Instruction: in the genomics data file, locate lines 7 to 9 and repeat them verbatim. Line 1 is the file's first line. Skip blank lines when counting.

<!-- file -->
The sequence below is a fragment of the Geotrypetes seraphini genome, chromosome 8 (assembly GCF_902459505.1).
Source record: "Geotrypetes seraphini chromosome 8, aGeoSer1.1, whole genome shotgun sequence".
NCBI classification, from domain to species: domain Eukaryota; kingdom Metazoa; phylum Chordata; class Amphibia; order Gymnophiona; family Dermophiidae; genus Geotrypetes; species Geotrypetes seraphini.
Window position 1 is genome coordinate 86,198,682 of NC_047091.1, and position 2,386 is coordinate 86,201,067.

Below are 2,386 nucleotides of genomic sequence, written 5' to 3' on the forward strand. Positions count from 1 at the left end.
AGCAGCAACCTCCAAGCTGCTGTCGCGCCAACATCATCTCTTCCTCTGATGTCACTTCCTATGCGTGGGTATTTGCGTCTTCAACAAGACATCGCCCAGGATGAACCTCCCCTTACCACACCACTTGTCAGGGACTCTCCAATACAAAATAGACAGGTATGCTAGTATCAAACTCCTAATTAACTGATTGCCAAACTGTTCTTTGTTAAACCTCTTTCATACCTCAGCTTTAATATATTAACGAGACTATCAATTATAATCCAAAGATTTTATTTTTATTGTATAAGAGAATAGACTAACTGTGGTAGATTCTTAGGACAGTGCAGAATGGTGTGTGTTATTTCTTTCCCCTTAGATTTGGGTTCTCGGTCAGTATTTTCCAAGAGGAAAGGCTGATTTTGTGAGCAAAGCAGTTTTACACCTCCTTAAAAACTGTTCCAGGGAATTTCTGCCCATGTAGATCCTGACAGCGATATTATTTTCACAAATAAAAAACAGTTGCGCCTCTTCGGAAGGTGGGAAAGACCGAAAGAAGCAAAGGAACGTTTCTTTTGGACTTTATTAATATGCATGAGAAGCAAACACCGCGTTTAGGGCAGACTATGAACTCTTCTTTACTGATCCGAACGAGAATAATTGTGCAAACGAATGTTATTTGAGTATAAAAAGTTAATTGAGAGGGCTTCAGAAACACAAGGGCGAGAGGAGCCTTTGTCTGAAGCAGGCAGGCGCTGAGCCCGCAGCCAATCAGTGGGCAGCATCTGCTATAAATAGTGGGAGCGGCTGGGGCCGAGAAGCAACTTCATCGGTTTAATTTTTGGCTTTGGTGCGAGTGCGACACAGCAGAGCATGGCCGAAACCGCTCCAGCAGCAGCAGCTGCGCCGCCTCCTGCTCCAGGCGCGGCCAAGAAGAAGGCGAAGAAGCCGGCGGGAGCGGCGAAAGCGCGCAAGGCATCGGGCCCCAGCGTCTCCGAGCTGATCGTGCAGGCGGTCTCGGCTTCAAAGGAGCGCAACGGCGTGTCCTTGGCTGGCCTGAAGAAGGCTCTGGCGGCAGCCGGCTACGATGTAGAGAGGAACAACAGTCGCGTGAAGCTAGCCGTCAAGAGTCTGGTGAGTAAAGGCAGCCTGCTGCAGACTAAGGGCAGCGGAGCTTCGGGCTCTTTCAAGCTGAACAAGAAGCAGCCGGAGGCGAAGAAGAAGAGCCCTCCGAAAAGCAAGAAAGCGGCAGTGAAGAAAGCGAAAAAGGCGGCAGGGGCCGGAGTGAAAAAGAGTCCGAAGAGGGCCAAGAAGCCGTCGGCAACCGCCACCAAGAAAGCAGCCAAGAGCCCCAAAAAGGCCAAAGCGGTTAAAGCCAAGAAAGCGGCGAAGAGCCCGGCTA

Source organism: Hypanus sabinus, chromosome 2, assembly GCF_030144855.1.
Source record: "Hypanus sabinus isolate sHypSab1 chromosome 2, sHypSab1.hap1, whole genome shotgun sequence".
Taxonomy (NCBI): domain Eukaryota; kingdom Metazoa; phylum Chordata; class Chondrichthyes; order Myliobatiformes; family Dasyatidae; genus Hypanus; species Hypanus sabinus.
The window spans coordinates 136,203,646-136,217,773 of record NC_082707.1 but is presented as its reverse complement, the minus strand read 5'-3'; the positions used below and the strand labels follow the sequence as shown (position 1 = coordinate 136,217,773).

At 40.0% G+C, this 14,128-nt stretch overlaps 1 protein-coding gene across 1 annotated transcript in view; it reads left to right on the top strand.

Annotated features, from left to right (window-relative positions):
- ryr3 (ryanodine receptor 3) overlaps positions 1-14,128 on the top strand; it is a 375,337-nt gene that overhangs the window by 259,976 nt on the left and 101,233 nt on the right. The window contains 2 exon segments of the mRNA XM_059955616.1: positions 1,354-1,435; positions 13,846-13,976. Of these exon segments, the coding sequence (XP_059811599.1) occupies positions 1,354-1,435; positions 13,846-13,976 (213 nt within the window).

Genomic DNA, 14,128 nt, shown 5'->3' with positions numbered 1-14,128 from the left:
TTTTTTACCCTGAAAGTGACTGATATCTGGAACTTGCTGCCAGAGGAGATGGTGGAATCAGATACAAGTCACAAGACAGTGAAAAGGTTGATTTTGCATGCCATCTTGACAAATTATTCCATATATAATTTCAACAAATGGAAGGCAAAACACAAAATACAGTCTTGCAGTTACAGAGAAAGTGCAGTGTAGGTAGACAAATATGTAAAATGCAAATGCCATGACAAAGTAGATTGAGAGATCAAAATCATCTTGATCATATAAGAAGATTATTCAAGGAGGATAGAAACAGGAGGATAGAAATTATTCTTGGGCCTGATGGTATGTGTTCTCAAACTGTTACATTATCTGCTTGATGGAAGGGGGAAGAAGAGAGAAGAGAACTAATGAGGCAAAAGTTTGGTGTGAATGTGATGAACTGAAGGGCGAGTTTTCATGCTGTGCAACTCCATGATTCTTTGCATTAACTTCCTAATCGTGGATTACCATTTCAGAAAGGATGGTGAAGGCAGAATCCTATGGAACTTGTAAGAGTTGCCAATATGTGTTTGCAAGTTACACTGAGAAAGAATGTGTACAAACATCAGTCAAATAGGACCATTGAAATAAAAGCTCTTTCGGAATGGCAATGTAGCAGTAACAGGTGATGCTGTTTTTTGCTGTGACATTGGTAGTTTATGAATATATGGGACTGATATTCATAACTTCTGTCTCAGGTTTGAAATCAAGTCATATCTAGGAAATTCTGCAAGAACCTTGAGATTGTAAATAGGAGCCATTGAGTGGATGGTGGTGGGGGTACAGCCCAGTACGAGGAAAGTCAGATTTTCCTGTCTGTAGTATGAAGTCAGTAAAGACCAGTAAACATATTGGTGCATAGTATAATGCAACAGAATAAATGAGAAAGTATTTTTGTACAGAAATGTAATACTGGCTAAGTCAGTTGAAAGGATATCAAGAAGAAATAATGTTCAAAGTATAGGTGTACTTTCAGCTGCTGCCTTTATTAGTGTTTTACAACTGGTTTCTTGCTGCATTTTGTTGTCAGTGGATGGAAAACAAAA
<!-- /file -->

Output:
Source organism: Hypanus sabinus, chromosome 2, assembly GCF_030144855.1.
Source record: "Hypanus sabinus isolate sHypSab1 chromosome 2, sHypSab1.hap1, whole genome shotgun sequence".
Taxonomy (NCBI): domain Eukaryota; kingdom Metazoa; phylum Chordata; class Chondrichthyes; order Myliobatiformes; family Dasyatidae; genus Hypanus; species Hypanus sabinus.